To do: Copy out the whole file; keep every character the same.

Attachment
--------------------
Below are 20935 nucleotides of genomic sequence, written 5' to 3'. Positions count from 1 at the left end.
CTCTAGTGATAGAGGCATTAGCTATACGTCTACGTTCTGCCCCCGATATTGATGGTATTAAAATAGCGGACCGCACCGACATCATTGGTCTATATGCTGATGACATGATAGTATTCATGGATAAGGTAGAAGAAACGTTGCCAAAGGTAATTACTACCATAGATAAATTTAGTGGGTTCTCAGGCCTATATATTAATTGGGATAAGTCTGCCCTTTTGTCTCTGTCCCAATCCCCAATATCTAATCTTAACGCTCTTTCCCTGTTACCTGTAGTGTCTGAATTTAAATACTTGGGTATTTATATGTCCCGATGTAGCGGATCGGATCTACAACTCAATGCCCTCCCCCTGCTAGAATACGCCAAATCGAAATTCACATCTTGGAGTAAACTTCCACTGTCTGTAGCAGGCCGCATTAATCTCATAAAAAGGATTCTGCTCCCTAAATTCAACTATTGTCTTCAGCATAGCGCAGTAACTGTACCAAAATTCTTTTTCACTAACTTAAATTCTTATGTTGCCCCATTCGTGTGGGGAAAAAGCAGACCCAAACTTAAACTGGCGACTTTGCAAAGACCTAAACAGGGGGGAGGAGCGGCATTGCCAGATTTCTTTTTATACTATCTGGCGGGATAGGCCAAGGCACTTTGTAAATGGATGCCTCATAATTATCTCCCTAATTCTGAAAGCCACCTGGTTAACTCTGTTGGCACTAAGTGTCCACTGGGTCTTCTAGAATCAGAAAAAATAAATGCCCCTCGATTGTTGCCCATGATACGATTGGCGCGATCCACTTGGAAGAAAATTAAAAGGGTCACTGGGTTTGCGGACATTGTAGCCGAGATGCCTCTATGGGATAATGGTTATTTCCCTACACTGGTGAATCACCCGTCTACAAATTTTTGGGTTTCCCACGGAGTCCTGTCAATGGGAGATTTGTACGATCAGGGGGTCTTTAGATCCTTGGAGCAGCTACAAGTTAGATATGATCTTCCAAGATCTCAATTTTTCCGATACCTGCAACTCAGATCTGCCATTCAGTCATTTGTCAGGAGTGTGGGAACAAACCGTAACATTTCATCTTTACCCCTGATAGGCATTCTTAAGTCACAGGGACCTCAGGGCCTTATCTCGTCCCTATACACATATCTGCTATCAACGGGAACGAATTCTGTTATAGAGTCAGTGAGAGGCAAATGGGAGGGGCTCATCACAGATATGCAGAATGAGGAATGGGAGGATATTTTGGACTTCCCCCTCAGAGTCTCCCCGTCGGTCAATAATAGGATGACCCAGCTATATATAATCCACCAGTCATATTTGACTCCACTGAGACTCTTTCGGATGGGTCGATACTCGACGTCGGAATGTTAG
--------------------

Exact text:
Below are 20935 nucleotides of genomic sequence, written 5' to 3'. Positions count from 1 at the left end.
CTCTAGTGATAGAGGCATTAGCTATACGTCTACGTTCTGCCCCCGATATTGATGGTATTAAAATAGCGGACCGCACCGACATCATTGGTCTATATGCTGATGACATGATAGTATTCATGGATAAGGTAGAAGAAACGTTGCCAAAGGTAATTACTACCATAGATAAATTTAGTGGGTTCTCAGGCCTATATATTAATTGGGATAAGTCTGCCCTTTTGTCTCTGTCCCAATCCCCAATATCTAATCTTAACGCTCTTTCCCTGTTACCTGTAGTGTCTGAATTTAAATACTTGGGTATTTATATGTCCCGATGTAGCGGATCGGATCTACAACTCAATGCCCTCCCCCTGCTAGAATACGCCAAATCGAAATTCACATCTTGGAGTAAACTTCCACTGTCTGTAGCAGGCCGCATTAATCTCATAAAAAGGATTCTGCTCCCTAAATTCAACTATTGTCTTCAGCATAGCGCAGTAACTGTACCAAAATTCTTTTTCACTAACTTAAATTCTTATGTTGCCCCATTCGTGTGGGGAAAAAGCAGACCCAAACTTAAACTGGCGACTTTGCAAAGACCTAAACAGGGGGGAGGAGCGGCATTGCCAGATTTCTTTTTATACTATCTGGCGGGATAGGCCAAGGCACTTTGTAAATGGATGCCTCATAATTATCTCCCTAATTCTGAAAGCCACCTGGTTAACTCTGTTGGCACTAAGTGTCCACTGGGTCTTCTAGAATCAGAAAAAATAAATGCCCCTCGATTGTTGCCCATGATACGATTGGCGCGATCCACTTGGAAGAAAATTAAAAGGGTCACTGGGTTTGCGGACATTGTAGCCGAGATGCCTCTATGGGATAATGGTTATTTCCCTACACTGGTGAATCACCCGTCTACAAATTTTTGGGTTTCCCACGGAGTCCTGTCAATGGGAGATTTGTACGATCAGGGGGTCTTTAGATCCTTGGAGCAGCTACAAGTTAGATATGATCTTCCAAGATCTCAATTTTTCCGATACCTGCAACTCAGATCTGCCATTCAGTCATTTGTCAGGAGTGTGGGAACAAACCGTAACATTTCATCTTTACCCCTGATAGGCATTCTTAAGTCACAGGGACCTCAGGGCCTTATCTCGTCCCTATACACATATCTGCTATCAACGGGAACGAATTCTGTTATAGAGTCAGTGAGAGGCAAATGGGAGGGGCTCATCACAGATATGCAGAATGAGGAATGGGAGGATATTTTGGACTTCCCCCTCAGAGTCTCCCCGTCGGTCAATAATAGGATGACCCAGCTATATATAATCCACCAGTCATATTTGACTCCACTGAGACTCTTTCGGATGGGTCGATACTCGACGTCGGAATGTTAG